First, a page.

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Crime prevention means being aware of your environment and remaining alert to situations that could make you vulnerable to crime. We cannot list specific measures that will protect you from every threatening situation that may arise.  Instead, we hope to teach you how to think "crime prevention" in day-to-day living. The suggestions presented should not be thought of as a list of crime prevention measures, but as examples of common sense behavior that will help you to make life safer and more secure.


Protect Yourself

DO NOT GIVE YOUR NAME, address, or phone number to strangers. If you have your name published in the local telephone directory, use only initials and do not list your address.

AT NIGHT, travel in frequently-used and well-lighted areas. Avoid taking "shortcuts" that you may not be as familiar with or that may take you out of frequently-traveled areas.

WALK FACING TRAFFIC whenever possible. This increases awareness of potential traffic hazards and also reduces the possibility of being followed by someone in a vehicle. Avoid walking by the curb or near buildings or shrubbery. Walk in the middle of the sidewalk with confidence.

IF YOU FEEL THREATENED or suspect that you are being followed, walk toward lighted areas where there are people. Look over your shoulder frequently - this lets the follower know that you are aware of both his presence and your surroundings.

WHEN RIDING IN A CAR, keep the doors locked. Park in the most lighted area you can find. Upon returning to your car, have your keys ready as you approach your vehicle. Check the back and front seats to make sure that the car is empty before you get in.



Protect Your Car

LOCK YOUR CAR and take the keys with you. Many car burglaries and car thefts occur because the owner did not take time to secure the car. Don't make your car a target of opportunity by leaving it unlocked.

DO NOT PARK in isolated, dark places if these areas can be avoided. Park where the car will be well-illuminated, and if possible, where people will also be about.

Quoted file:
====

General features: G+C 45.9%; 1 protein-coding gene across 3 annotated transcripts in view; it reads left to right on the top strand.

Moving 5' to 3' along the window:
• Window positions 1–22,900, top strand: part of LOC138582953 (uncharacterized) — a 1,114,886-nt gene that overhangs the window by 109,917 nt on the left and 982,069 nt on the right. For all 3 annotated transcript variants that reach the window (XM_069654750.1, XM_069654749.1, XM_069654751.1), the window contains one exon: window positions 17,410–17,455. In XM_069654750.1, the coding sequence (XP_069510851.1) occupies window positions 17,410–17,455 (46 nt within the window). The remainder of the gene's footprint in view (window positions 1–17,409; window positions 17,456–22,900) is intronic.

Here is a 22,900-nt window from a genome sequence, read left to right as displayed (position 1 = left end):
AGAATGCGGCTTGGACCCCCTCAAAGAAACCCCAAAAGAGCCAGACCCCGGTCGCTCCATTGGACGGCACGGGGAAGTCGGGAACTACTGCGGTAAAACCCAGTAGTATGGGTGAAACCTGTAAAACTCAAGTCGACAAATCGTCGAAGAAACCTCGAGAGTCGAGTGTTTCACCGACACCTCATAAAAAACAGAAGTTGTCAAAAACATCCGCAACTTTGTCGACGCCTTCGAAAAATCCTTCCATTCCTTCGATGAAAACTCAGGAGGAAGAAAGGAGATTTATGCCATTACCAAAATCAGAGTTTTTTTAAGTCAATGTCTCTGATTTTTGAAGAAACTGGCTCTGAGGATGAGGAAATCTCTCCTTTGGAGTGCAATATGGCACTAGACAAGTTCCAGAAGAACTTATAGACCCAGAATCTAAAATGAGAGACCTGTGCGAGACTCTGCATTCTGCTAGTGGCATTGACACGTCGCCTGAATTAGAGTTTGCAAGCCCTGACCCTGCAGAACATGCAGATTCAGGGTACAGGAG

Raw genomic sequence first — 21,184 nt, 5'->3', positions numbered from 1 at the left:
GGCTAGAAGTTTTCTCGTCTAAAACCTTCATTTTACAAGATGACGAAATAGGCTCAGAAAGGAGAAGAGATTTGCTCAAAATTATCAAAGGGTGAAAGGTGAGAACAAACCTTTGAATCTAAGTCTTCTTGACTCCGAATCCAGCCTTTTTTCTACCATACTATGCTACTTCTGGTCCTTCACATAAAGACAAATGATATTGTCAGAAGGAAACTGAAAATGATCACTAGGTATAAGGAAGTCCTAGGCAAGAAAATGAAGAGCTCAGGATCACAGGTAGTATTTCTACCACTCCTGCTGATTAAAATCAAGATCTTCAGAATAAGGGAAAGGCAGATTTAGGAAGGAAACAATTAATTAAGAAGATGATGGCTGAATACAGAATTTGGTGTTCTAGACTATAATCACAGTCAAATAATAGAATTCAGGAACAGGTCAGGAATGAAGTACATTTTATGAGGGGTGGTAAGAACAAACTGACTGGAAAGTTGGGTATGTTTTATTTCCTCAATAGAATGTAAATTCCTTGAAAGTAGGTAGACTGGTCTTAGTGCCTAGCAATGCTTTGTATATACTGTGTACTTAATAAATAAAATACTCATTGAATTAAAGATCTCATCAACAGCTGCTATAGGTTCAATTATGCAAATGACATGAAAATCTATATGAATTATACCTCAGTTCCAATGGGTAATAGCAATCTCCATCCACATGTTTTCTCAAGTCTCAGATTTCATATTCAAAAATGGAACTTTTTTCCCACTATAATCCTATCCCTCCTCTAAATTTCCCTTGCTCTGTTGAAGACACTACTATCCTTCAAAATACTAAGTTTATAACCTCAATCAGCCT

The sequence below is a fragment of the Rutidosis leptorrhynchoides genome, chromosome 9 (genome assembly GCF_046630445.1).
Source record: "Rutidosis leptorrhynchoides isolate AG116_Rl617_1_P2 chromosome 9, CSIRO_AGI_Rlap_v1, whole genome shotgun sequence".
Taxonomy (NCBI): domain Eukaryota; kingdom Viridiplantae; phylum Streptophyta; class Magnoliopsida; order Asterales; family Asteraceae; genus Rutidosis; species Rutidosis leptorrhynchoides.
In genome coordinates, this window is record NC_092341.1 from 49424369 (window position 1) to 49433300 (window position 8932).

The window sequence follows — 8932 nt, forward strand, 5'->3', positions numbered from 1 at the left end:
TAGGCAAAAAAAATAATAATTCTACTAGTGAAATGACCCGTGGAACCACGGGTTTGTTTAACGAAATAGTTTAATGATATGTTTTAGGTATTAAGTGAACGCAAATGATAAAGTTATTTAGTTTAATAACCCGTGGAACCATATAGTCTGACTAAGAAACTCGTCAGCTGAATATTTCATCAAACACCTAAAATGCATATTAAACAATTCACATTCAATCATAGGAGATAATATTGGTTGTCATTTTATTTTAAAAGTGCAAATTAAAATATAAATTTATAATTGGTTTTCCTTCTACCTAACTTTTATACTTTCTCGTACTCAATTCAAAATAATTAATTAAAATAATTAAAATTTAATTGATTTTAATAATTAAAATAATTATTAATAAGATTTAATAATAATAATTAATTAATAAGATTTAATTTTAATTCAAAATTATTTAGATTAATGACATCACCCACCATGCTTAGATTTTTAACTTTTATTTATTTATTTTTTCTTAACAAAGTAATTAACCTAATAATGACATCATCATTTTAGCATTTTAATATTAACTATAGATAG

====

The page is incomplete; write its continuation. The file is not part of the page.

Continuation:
DO NOT LEAVE VALUABLE ITEMS unattended in your car. Place expensive items such as cameras, packages and even textbooks in the locked trunk.


Protect Yourself While Driving

  • Keep your car in good working order and the gas tank at least half full.
  • When riding in a car, keep the car doors locked.
  • If you get a flat, drive carefully on it until you reach a safe, well-lit and well-traveled area.
  • If your car breaks down, put the hood up and the hazard lights on. Use flares if you have them.
  • Stay inside the car with the doors locked. If someone stops to help, don't get out of your car. Roll down the window slightly and ask the person to contact the police or a tow service.
  • Never stop to assist a stranger whose car has broken down. Instead, drive to the nearest phone and call police for help.
  • Exercise extra caution when using underground and enclosed parking areas. Try not to enter alone.
  • If you are being followed, don't drive home. Go to the nearest police or fire station and honk your horn. If that is not possible, drive to an open gas station or other business where you can safely contact the police.
  • Don't leave your car unless you are certain you can make it inside the building safely.
  • If possible, try to obtain the license plate number and the description of the vehicle following you.


Protect Yourself in Public Areas

DO NOT LEAVE PERSONAL PROPERTY UNATTENDED. In public areas, such as the Library and classrooms, do not leave your personal effects unattended, even "for just a minute."

DO NOT CARRY MORE CASH THAN YOU NEED. Avoid "flashing" your cash in public.

DO NOT CARRY BOTH YOUR IDENTIFICATION CARDS AND YOUR CHECKS IN YOUR WALLET. Keep them separate: I.D.s in your wallet in one pocket and your checkbook in another pocket. Do not write your PIN number down. If you do lose your checkbook or bankcard, the thief will not have access to that number.